On May 25, 2011, the Federal Circuit issued its much-anticipated decision in the Therasense case, in which it granted en banc review to consider a series of questions regarding the scope and contours of the "inequitable conduct" doctrine in patent cases. Therasense, Inc. v. Becton, Dickinson & Co., No. 2008-1511 (Fed. Cir. May 25, 2011).
The inequitable conduct doctrine is a judicially created (non-statutory) defense to claims of patent infringement. As the Therasense majority explained, it "evolved from a trio of Supreme Court cases that applied the doctrine of unclean hands to dismiss patent cases involving egregious misconduct." Slip op. 15. The court emphasized that those cases "dealt with particularly egregious misconduct, including perjury, the manufacture of false evidence, and the suppression of evidence." Id. at 18-19.
As the inequitable conduct doctrine "evolved" over time, it "came to embrace a broader scope of misconduct." Slip op. 19. Courts also "require[d] a finding of both intent to deceive and materiality" (id.), although decisions varied over time in the rigor with which they applied these elements. The so-called "sliding scale" between intent and materiality also "conflated, and diluted, the standards for both" elements. Id. at 20.
The Therasense majority stressed that a broadened inequitable conduct doctrine carries many negative consequences, including "cast[ing] a dark cloud over the patent's validity and paint[ing] the patentee as a bad actor," increasing the complexity and expense of discovery and litigation, reducing the likelihood of settlement, endangering entire portfolios of patents, and "spawn[ing] antitrust and unfair competition claims." Slip op. 21-22. "Left unfettered," the majority remarked, "the inequitable conduct doctrine has plagued not only the courts but also the entire patent system." Id. at 23.
In response to these problems, the Therasense opinion "tightens the standards for finding both intent and materiality in order to redirect a doctrine that has been overused to the detriment of the public." Slip op. 24.
With respect to intent, the court held that "the accused infringer must prove that the patentee acted with the specific intent to deceive the PTO." Slip op. 24. "In other words, the accused infringer must show by clear and convincing evidence that the applicant knew of the reference, knew that it was material, and made a deliberate decision to withhold it." Id. Rejecting the "sliding scale," the majority made clear that "a court must weigh the evidence of intent to deceive independent of its analysis of materiality." Id. at 25. And although intent may be proved by circumstantial evidence, "the specific intent to deceive must be the single most reasonable inference able to be drawn from the evidence." Id. Finally, "[b]ecause the party alleging inequitable conduct bears the burden of proof," the applicant's failure to provide "a good faith explanation for withholding a material reference does not, by itself, prove intent to deceive." Id. at 26.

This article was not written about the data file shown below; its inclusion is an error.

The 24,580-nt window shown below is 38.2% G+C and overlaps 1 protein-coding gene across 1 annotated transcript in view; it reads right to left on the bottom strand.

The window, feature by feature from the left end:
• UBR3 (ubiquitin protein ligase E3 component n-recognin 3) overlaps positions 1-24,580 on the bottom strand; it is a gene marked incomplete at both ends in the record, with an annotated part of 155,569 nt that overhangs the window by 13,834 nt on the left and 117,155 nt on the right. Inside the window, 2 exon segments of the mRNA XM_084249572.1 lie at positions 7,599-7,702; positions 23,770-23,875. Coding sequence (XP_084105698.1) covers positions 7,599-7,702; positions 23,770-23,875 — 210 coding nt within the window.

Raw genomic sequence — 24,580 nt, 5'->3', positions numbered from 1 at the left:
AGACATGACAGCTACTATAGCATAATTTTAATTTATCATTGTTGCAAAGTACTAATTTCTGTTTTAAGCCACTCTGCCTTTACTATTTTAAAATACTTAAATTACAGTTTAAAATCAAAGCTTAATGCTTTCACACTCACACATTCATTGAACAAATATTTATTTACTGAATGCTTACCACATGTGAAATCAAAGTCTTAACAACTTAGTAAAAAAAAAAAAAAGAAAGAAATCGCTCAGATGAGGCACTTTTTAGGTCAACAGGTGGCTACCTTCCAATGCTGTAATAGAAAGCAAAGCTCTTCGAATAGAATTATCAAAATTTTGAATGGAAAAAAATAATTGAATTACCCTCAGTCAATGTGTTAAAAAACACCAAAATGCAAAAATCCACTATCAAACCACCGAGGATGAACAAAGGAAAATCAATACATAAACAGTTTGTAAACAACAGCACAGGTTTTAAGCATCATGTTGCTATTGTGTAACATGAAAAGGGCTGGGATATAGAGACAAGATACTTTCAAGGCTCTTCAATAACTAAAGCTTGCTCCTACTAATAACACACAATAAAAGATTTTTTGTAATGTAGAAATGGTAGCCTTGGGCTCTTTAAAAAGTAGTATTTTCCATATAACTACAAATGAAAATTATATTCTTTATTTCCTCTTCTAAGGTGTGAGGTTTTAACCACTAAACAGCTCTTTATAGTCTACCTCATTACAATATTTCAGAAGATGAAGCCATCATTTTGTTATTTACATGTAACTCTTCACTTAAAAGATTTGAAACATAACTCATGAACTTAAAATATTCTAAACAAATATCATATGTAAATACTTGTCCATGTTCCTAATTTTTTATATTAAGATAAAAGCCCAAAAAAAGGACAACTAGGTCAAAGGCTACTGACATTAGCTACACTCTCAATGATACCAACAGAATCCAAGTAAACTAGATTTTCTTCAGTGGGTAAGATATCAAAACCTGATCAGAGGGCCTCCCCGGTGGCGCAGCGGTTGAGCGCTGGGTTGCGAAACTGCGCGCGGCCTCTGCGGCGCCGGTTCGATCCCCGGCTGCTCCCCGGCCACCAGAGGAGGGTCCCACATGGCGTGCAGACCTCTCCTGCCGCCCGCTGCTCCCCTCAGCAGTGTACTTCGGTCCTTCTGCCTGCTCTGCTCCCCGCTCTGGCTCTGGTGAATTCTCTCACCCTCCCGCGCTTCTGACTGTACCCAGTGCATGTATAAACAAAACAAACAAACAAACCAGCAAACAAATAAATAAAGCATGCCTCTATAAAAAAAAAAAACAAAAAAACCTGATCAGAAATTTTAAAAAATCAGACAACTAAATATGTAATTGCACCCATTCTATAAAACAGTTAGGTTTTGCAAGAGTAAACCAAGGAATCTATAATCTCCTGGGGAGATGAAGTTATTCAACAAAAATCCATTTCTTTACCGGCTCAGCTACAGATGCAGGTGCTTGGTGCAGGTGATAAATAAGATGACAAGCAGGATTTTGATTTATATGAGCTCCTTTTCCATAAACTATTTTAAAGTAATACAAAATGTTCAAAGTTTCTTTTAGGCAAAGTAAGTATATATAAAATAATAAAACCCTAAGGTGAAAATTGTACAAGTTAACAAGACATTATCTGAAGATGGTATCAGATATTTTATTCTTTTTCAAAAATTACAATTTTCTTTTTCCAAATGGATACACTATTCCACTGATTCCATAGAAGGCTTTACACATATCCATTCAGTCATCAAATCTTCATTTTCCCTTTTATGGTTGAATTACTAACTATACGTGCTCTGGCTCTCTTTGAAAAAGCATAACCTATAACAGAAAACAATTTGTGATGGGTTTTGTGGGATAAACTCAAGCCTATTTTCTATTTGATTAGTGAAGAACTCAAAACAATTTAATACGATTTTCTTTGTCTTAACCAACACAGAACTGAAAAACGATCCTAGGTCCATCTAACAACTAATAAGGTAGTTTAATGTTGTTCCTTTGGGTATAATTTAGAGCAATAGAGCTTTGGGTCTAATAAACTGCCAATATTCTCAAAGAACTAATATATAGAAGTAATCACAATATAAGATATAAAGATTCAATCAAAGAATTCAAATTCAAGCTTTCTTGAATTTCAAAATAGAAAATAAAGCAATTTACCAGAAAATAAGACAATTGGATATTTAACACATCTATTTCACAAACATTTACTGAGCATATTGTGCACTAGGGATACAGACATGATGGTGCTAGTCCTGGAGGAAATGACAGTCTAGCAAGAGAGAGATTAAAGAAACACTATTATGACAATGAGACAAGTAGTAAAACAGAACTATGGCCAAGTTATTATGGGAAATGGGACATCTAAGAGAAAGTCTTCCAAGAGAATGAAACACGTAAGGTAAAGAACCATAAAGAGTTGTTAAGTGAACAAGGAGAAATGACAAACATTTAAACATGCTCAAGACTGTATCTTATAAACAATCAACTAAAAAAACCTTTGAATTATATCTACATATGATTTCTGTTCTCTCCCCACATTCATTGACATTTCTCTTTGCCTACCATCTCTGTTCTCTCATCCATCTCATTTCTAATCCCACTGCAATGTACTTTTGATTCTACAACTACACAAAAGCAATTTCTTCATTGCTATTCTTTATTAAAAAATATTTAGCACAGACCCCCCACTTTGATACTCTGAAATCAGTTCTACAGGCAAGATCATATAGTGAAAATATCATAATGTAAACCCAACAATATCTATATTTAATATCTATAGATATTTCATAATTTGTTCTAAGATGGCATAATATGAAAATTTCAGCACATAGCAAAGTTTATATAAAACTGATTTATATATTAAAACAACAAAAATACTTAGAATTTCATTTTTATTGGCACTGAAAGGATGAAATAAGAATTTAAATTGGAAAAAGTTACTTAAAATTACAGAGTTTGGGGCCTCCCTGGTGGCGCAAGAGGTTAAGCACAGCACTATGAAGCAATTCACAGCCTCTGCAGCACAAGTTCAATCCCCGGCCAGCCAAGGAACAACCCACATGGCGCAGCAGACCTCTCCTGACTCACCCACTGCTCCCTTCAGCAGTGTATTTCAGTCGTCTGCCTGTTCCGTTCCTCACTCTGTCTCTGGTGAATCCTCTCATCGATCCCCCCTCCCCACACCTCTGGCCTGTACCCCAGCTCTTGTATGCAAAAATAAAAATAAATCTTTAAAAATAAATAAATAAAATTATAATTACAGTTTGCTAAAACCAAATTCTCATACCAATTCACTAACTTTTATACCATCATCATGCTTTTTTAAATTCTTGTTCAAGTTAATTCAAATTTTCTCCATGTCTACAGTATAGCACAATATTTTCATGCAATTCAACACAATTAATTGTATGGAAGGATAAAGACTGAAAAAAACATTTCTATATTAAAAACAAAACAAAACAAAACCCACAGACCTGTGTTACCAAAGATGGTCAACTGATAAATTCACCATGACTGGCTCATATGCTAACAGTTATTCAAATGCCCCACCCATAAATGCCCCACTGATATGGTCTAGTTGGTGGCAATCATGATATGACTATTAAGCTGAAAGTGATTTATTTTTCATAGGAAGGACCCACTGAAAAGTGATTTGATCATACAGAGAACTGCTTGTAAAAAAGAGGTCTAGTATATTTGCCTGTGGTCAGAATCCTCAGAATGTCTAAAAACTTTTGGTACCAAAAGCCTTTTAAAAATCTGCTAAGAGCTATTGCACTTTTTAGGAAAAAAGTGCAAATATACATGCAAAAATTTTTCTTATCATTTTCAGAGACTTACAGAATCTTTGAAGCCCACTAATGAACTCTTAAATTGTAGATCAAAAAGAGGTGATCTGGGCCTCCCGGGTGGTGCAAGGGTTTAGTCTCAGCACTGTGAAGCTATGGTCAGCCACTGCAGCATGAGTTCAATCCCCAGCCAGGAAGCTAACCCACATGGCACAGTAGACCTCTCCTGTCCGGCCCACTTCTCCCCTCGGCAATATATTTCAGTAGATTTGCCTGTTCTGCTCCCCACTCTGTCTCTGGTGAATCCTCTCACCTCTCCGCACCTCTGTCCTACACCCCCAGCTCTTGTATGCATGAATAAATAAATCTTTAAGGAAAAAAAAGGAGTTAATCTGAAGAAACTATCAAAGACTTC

As to materiality, the court held that "the materiality required to establish inequitable conduct is but-for materiality. When an applicant fails to disclose prior art to the PTO, that prior art is but-for material if the PTO would not have allowed a claim had it been aware of the undisclosed prior art." Slip op. 27. The court explained that "as a general rule, this doctrine should only be applied in instances where the patentees's misconduct resulted in the unfair benefit of receiving an unwarranted claim." Id. at 28. The court expressly declined to adopt the materiality standard of the PTO's Rule 56, noting that the standards for inequitable conduct should not change over time.
Applying its newly announced standards, the majority vacated the finding of inequitable conduct. Slip op. 37.
The majority opinion was authored by Chief Judge Rader and joined by Judges Newman, Lourie, Linn, Moore, and Reyna. Judge O'Malley joined the discussion of intent in the majority opinion and filed a separate concurrence on materiality. Judge Bryson wrote a dissent, which was joined by Judges Gajarsa, Dyk, and Prost.
The Therasense decision should bring clarity to claims of inequitable conduct, which (as the court noted) are asserted in the great majority of patent infringement cases. The heightened standards for intent and materiality should help insure that validly issued patents are not subject to equitable attack, while continuing to provide a vehicle for policing egregious cases of fraud on the PTO. Enhanced certainty should ultimately benefit all participants in the patent system--patentees, accused infringers, and the lawyers and judges who must litigate these claims.